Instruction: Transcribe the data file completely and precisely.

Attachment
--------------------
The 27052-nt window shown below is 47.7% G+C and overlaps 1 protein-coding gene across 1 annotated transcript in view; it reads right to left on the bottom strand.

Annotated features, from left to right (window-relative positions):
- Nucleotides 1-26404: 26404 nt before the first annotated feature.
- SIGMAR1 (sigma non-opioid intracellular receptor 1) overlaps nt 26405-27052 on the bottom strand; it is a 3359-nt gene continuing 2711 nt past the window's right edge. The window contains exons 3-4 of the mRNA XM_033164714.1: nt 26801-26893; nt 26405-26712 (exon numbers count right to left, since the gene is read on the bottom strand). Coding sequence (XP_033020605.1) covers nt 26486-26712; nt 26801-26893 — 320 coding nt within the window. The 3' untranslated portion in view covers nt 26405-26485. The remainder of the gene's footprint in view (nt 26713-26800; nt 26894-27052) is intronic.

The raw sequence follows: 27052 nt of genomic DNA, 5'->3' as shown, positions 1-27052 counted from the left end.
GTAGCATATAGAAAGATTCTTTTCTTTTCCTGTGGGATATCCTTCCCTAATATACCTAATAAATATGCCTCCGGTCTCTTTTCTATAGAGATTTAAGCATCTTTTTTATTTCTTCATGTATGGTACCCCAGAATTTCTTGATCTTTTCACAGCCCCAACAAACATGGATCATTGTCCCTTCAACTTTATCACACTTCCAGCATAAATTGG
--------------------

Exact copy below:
The 27052-nt window shown below is 47.7% G+C and overlaps 1 protein-coding gene across 1 annotated transcript in view; it reads right to left on the bottom strand.

Annotated features, from left to right (window-relative positions):
- Nucleotides 1-26404: 26404 nt before the first annotated feature.
- SIGMAR1 (sigma non-opioid intracellular receptor 1) overlaps nt 26405-27052 on the bottom strand; it is a 3359-nt gene continuing 2711 nt past the window's right edge. The window contains exons 3-4 of the mRNA XM_033164714.1: nt 26801-26893; nt 26405-26712 (exon numbers count right to left, since the gene is read on the bottom strand). Coding sequence (XP_033020605.1) covers nt 26486-26712; nt 26801-26893 — 320 coding nt within the window. The 3' untranslated portion in view covers nt 26405-26485. The remainder of the gene's footprint in view (nt 26713-26800; nt 26894-27052) is intronic.

The raw sequence follows: 27052 nt of genomic DNA, 5'->3' as shown, positions 1-27052 counted from the left end.
GTAGCATATAGAAAGATTCTTTTCTTTTCCTGTGGGATATCCTTCCCTAATATACCTAATAAATATGCCTCCGGTCTCTTTTCTATAGAGATTTAAGCATCTTTTTTATTTCTTCATGTATGGTACCCCAGAATTTCTTGATCTTTTCACAGCCCCAACAAACATGGATCATTGTCCCTTCAACTTTATCACACTTCCAGCATAAATTGG